Online attack from NCR used to Spread hatred, create communal tension in favour of (ex)prez Zumba
It is often said on social media that world powers like the USA create disturbances in India to ensure that it remains a weak state. But no one talks about India destabilizing world countries. Now it emerges that our very own backyard, Noida, was used to create chaos in countries like South Africa.
In Sector 8, a nondescript company office was used to churn out false information on social media and news sites to racially divide South Africa. Tech firms in Noida (also in Sector 63) worked for months to build an online network of misinformation for inciting racial tension and influencing the political discourse in faraway South Africa.
An investigation conducted by Shashank Shekhar (DB Post) reveals that Noida-based tech firms built up an online network in favour of Jacob Zuma, former president of South Africa to influence their elections.
Inciting racial tension in South Africa
Tech-firms in Noida hired a team of 25-35 people, including journalists, writers, social media managers, graphic designers to work as political writers and social media managers. They were made to sign a secrecy clause so as to not disclose their client’s name. Through their online campaigns, these tech firms allegedly tried to inflame racial tension in South Africa. And the principal architects of the fake news campaign? A trio of Indian businessmen – the Gupta brothers – Ajay, Atul and Rajesh from Saharanpur in Uttar Pradesh.
The Gupta brothers have been accused of influence-peddling and swaying the appointment of cabinet ministers by South Africa’s top anti-corruption watchdog. They were alleged to be so influential in the Zuma regime, that some of the public referred to the group as the “Zupta government.”
On February 14, this year, Zuma stepped down as president of South Africa. The probe against the Gupta family in South Africa is on even as it continues to evade local law-enforcement agencies and Parliamentary inquiries, despite being summoned to appear before them.
Fake news sites attacked authentic news sources in SA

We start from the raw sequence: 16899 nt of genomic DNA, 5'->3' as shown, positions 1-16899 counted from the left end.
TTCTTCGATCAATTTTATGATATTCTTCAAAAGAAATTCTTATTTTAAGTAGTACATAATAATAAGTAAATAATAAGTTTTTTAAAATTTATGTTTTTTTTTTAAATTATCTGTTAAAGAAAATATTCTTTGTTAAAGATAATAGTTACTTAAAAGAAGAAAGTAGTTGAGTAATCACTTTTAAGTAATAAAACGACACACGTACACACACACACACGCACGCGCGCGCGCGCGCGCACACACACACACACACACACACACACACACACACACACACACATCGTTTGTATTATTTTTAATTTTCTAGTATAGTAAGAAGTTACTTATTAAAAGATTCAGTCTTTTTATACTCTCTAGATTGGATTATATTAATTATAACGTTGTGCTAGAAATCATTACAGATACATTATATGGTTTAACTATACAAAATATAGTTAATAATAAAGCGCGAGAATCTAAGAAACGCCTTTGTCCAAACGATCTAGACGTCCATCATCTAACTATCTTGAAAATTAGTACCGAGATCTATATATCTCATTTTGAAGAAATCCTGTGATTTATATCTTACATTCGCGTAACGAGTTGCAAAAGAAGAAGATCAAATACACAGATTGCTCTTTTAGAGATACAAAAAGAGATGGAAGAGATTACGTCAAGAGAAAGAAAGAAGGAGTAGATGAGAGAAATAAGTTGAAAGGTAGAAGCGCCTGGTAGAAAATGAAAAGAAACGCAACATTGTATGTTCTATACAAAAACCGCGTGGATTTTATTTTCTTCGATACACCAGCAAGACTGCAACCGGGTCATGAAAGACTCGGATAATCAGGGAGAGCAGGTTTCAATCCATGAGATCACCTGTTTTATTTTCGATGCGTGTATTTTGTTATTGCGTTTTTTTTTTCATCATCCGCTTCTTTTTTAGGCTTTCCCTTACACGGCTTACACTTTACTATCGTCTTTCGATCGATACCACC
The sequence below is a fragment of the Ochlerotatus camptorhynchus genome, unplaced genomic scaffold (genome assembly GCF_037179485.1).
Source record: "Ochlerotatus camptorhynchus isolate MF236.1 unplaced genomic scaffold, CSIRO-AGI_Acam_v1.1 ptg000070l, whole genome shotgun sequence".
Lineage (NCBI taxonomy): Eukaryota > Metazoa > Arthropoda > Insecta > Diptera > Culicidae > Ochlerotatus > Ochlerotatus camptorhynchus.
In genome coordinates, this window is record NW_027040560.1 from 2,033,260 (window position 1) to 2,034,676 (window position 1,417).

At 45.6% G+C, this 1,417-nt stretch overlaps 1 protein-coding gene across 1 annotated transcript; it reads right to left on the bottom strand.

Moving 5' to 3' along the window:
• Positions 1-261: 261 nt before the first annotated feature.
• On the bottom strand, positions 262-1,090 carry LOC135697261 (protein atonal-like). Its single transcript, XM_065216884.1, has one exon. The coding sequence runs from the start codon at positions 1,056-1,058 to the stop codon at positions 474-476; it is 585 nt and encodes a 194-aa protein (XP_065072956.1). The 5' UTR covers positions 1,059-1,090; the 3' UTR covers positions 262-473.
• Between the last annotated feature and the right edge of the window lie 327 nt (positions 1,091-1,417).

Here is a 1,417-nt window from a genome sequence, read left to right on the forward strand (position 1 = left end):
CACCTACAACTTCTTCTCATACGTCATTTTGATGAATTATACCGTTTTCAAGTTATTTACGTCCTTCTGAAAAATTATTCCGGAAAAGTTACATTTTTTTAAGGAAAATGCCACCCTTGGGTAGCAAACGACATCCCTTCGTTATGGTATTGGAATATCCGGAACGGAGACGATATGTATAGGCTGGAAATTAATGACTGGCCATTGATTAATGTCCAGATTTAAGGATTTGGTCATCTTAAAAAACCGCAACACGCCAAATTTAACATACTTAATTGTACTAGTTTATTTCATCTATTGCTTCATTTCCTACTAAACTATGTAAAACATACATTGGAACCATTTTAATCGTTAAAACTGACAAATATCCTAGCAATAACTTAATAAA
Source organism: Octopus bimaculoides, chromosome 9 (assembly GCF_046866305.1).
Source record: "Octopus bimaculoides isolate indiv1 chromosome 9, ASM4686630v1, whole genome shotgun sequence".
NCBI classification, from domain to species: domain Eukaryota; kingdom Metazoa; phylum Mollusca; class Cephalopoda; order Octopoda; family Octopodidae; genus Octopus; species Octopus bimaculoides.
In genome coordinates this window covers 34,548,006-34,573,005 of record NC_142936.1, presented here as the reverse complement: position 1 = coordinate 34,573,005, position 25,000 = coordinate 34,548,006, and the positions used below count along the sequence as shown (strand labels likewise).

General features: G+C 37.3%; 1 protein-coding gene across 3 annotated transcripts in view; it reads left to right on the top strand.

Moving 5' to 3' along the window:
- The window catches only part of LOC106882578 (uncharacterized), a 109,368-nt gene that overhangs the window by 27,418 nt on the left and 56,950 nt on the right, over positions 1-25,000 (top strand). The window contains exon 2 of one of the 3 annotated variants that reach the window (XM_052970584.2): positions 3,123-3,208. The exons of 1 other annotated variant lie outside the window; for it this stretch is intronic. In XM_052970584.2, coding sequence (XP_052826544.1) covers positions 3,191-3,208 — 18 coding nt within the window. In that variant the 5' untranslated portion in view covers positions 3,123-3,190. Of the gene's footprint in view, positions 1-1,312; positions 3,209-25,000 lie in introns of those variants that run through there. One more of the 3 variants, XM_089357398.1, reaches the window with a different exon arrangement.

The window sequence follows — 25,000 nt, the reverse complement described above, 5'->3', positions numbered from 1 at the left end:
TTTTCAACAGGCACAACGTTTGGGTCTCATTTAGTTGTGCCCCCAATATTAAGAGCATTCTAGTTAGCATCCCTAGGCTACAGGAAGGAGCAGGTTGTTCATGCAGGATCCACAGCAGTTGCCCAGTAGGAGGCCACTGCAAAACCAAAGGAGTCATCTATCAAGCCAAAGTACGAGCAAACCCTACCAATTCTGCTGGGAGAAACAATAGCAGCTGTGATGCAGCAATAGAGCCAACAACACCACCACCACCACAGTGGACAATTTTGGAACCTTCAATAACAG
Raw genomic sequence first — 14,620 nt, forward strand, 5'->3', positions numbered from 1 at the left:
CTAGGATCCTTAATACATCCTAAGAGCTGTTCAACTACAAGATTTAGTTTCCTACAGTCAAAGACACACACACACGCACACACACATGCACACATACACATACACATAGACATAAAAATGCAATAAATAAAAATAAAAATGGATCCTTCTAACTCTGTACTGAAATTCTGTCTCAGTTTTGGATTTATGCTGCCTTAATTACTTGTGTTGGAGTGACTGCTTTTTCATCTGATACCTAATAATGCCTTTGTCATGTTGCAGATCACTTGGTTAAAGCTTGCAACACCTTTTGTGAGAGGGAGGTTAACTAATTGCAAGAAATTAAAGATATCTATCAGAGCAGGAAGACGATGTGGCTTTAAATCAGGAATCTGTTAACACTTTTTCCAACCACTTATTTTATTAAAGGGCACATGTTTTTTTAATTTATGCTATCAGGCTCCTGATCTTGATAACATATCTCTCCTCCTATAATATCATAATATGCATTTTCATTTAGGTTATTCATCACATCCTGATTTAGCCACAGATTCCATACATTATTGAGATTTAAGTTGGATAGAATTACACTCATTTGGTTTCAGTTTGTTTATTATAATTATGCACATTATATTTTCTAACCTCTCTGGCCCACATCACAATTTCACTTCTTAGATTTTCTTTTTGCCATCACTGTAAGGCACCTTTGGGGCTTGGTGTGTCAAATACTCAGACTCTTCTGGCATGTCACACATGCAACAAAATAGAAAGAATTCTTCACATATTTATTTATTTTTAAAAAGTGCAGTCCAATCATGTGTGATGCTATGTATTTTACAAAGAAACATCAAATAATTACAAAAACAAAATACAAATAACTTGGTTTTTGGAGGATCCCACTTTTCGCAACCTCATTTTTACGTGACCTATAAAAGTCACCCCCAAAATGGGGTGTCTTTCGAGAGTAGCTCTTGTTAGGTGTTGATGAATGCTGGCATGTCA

Shashank contacted over a dozen employees of these fake news factories, some of whom, on conditions of anonymity, revealed that several fake news websites were created to attack legitimate news sources in South Africa. Noida’s Sector 8-based firm operated two websites — wmcleaks.com and wmcscams.com, which are not-functional currently. The role of another firm in Sector 63 has also come into focus, but the writer has not been able to establish its authenticity despite repeated attempts.
The focus of the fake news campaign was ‘white monopoly capital’ (WMC) – a highly toxic narrative that aimed to create racial disharmony by falsely claiming that South African economy is still dominated by white-owned businesses. Hundreds of fake social media profiles were created to connect with locals, which shared links to these websites.
Racial narrative given to news items
“The idea behind our work was to divert attention from the corruption claims being made against the Gupta family and their close relationship to Zuma, by putting all the blame on white industrialists who were against the president,” said a former employee.
An insider also revealed to DB Post that all employees were asked to read every news piece that appeared in South African media and then re-write the content to make it favourable for both Zuma and the Guptas. All positive news items were given a racial narrative.
These toxic posts were retweeted and circulated by hundreds of fake profiles of South Africans and an army of bot accounts. “We were asked to create fake social media profiles of South African nationals using their pictures, names, and details,” said another employee.
The fake news campaign project of these Noida-based firms came to a close once Zuma resigned as president.
Same Google Analytics ID for most websites
An in-depth investigation revealed that there were several other websites which were created around April 2017 and operated till December 2017, till ANC’s elective conference.
Interestingly, all these websites operated during the same time frame and had traffic from South Africa and India. A source code search proved most of the sites had the same Google Analytics ID – meaning they were run by just one person.